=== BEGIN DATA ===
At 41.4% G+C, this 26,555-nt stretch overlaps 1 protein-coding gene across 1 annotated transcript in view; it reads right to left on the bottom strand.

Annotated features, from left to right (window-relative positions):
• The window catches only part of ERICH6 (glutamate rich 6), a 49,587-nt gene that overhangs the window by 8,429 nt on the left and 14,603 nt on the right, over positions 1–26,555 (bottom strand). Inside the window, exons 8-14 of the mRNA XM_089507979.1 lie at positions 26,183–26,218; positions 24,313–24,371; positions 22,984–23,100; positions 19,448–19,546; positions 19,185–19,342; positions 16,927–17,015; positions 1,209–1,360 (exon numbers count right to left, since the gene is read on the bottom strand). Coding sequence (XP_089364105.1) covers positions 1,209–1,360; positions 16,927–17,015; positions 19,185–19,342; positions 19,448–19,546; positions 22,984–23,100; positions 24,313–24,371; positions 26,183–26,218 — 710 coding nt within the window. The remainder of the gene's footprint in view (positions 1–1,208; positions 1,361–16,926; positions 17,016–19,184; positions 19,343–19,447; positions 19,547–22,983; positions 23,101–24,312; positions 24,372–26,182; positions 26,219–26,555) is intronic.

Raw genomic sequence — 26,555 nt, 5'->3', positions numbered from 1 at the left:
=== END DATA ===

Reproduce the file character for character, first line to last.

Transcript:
At 41.4% G+C, this 26,555-nt stretch overlaps 1 protein-coding gene across 1 annotated transcript in view; it reads right to left on the bottom strand.

Annotated features, from left to right (window-relative positions):
• The window catches only part of ERICH6 (glutamate rich 6), a 49,587-nt gene that overhangs the window by 8,429 nt on the left and 14,603 nt on the right, over positions 1–26,555 (bottom strand). Inside the window, exons 8-14 of the mRNA XM_089507979.1 lie at positions 26,183–26,218; positions 24,313–24,371; positions 22,984–23,100; positions 19,448–19,546; positions 19,185–19,342; positions 16,927–17,015; positions 1,209–1,360 (exon numbers count right to left, since the gene is read on the bottom strand). Coding sequence (XP_089364105.1) covers positions 1,209–1,360; positions 16,927–17,015; positions 19,185–19,342; positions 19,448–19,546; positions 22,984–23,100; positions 24,313–24,371; positions 26,183–26,218 — 710 coding nt within the window. The remainder of the gene's footprint in view (positions 1–1,208; positions 1,361–16,926; positions 17,016–19,184; positions 19,343–19,447; positions 19,547–22,983; positions 23,101–24,312; positions 24,372–26,182; positions 26,219–26,555) is intronic.

Raw genomic sequence — 26,555 nt, 5'->3', positions numbered from 1 at the left: